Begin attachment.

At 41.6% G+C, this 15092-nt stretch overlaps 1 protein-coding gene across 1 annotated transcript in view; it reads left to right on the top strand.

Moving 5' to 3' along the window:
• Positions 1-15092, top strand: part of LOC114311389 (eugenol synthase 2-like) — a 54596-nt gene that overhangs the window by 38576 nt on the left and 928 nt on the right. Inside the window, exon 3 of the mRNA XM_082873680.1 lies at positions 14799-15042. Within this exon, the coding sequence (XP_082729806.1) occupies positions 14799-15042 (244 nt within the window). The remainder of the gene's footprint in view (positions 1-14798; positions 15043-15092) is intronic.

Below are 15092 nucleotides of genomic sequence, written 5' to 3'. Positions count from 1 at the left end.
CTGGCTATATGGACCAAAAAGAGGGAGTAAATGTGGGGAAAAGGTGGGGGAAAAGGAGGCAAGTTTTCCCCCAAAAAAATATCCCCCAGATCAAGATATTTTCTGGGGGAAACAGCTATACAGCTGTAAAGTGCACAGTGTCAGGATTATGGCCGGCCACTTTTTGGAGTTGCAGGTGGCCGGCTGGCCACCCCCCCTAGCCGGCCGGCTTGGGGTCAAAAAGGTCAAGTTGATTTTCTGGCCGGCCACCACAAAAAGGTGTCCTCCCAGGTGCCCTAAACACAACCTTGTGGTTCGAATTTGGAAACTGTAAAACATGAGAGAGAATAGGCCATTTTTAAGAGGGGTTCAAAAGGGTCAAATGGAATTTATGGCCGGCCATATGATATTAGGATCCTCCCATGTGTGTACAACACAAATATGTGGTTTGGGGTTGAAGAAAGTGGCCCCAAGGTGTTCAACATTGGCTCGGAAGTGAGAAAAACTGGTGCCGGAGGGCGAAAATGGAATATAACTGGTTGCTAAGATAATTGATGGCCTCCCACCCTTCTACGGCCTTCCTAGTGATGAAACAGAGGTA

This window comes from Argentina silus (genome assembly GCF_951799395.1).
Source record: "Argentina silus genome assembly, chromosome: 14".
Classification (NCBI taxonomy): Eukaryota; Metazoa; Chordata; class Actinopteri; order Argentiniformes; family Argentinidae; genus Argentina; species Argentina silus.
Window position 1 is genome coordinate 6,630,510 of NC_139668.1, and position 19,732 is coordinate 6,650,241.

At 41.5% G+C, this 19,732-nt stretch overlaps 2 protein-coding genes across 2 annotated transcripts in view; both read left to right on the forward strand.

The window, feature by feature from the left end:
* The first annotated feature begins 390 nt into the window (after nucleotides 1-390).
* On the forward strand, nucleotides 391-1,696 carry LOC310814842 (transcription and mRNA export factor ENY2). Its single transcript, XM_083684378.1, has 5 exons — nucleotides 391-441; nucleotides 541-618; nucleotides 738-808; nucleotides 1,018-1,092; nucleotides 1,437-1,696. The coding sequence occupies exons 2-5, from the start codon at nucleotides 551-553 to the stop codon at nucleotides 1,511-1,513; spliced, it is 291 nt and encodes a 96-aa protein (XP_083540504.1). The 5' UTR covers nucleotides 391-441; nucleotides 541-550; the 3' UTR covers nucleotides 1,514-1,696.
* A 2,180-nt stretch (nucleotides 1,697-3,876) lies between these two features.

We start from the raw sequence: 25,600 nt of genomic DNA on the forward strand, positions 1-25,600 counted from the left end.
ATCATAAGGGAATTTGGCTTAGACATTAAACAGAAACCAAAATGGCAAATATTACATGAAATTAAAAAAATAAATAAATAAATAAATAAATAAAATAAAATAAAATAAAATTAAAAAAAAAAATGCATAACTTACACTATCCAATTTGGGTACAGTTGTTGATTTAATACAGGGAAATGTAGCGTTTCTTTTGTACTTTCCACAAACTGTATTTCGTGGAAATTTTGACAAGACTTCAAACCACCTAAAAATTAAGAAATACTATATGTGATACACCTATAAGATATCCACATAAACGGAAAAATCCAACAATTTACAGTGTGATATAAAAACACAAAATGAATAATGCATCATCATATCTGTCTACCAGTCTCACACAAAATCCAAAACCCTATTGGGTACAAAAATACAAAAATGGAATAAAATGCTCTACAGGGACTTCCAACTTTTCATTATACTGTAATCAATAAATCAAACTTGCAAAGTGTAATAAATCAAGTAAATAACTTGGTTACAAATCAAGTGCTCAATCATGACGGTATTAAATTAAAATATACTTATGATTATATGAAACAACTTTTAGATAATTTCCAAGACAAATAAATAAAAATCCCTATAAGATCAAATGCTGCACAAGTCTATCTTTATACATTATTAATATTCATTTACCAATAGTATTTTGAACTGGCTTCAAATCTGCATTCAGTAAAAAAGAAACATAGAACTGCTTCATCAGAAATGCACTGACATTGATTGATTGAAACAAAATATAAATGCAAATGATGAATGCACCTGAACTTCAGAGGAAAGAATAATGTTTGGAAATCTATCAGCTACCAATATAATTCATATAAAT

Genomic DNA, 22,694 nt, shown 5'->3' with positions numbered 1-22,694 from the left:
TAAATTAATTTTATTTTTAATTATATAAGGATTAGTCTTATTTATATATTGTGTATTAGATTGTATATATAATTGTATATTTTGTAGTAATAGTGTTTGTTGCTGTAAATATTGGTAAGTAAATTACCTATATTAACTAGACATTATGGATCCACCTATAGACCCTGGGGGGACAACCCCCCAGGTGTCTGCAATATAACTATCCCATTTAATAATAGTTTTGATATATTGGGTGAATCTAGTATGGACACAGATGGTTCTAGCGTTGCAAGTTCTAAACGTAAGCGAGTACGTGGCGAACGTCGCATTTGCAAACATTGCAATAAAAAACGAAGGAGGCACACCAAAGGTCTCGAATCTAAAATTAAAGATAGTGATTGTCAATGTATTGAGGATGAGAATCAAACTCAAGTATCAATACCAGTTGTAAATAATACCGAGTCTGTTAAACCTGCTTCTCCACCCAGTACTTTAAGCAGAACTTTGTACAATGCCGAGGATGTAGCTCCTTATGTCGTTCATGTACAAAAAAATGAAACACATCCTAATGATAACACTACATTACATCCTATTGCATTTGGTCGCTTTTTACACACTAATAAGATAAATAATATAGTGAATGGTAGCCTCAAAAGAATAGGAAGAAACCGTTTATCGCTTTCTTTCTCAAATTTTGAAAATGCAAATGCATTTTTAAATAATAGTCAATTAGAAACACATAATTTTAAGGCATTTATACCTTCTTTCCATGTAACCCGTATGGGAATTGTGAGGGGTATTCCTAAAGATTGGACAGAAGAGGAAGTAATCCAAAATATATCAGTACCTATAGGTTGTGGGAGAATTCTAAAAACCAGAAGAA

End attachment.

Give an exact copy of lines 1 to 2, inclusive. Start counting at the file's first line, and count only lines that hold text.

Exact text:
At 41.6% G+C, this 15092-nt stretch overlaps 1 protein-coding gene across 1 annotated transcript in view; it reads left to right on the top strand.

Moving 5' to 3' along the window: